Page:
This week I started doing some research on the internet on my ancestors. This started by finding out about Dr. Eugenio Sierra and then I started trying to connect the dots in between. While Sierra was from Spain, another branch of the family goes back to Scotland and the name Grant. I knew Grant was a Scottish name and that the Grants were a clan in Scotland. So this Scottish heritage goes back to the 1800’s when Alexander Grant comes to New Orleans from Scotland. He is my great great great grandfather. I’m thinking he had some money because he bought a couple of sugar plantations around New Orleans (in Plaquemines Parish, which is famous for being so devastated by Hurricane Katrina; hurricanes caused problems for Grant as well), ran stores in New Orleans, and owned a bunch of property there. He certainly had a house in New Orleans, though it isn’t there anymore. Here is a picture of the house, taken in the 1930’s:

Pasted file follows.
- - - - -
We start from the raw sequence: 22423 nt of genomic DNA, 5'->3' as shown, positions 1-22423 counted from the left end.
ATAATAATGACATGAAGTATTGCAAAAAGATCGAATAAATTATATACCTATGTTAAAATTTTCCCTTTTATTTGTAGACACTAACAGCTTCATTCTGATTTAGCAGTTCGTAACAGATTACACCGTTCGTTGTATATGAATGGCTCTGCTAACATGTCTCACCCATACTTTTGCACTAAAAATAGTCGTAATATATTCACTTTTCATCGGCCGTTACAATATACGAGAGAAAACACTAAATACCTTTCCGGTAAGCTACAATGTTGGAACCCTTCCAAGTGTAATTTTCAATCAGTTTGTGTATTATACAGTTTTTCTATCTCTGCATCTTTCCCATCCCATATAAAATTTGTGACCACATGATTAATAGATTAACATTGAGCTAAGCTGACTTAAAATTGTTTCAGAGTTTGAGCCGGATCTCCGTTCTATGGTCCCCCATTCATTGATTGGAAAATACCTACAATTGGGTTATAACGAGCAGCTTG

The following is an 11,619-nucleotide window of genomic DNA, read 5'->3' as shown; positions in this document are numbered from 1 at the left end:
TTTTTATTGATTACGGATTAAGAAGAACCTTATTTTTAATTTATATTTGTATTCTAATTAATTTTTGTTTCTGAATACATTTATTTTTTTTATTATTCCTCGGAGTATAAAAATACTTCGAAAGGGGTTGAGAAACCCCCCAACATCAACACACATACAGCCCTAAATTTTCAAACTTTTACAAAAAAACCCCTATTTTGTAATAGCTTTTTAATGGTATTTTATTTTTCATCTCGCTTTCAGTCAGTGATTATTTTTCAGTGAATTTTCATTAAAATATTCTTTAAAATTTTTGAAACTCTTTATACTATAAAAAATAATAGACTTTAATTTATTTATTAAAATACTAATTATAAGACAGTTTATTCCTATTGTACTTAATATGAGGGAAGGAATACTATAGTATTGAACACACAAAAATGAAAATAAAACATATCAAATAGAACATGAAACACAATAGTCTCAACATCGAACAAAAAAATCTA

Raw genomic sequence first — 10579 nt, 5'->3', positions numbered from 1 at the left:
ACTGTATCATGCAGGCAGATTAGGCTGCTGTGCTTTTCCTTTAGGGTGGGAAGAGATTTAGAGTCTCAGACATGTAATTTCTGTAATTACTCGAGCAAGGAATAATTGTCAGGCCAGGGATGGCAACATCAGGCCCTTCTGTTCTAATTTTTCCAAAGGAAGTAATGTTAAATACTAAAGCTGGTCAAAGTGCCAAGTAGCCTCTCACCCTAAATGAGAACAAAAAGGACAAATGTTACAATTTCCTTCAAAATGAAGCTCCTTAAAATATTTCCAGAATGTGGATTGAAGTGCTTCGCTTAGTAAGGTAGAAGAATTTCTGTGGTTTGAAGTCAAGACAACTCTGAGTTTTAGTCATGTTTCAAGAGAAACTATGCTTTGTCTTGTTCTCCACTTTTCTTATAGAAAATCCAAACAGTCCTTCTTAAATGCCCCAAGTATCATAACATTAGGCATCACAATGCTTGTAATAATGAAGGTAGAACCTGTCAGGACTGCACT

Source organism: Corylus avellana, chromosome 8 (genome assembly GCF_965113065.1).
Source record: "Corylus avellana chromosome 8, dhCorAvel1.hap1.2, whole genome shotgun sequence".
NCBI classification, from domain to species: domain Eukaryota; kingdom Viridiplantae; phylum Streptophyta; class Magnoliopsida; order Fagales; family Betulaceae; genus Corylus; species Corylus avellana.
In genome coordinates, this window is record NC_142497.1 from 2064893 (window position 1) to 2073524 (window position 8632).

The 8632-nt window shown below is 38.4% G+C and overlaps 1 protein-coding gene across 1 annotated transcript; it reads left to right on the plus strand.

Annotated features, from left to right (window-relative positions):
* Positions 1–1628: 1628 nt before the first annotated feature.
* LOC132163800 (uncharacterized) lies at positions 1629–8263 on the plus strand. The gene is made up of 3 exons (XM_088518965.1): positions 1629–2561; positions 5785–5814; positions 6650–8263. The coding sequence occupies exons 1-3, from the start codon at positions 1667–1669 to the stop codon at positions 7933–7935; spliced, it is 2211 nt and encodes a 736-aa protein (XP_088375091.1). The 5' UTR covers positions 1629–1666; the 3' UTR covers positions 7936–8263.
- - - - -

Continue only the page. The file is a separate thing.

One of the plantations is now known as Stella Plantation, which their website says was bought by Alexander Grant in 1845, and is now available to host weddings. I found an environmental document by the Corps of Engineers that did some research on property that a Corps project would impact. They went over the property records and determined that Alexander Grant bought Nairn plantation in 1848 (Nairn is a town in Scotland where a lot of Grants are from, but apparently the plantation was already called Nairn when Grant bought it).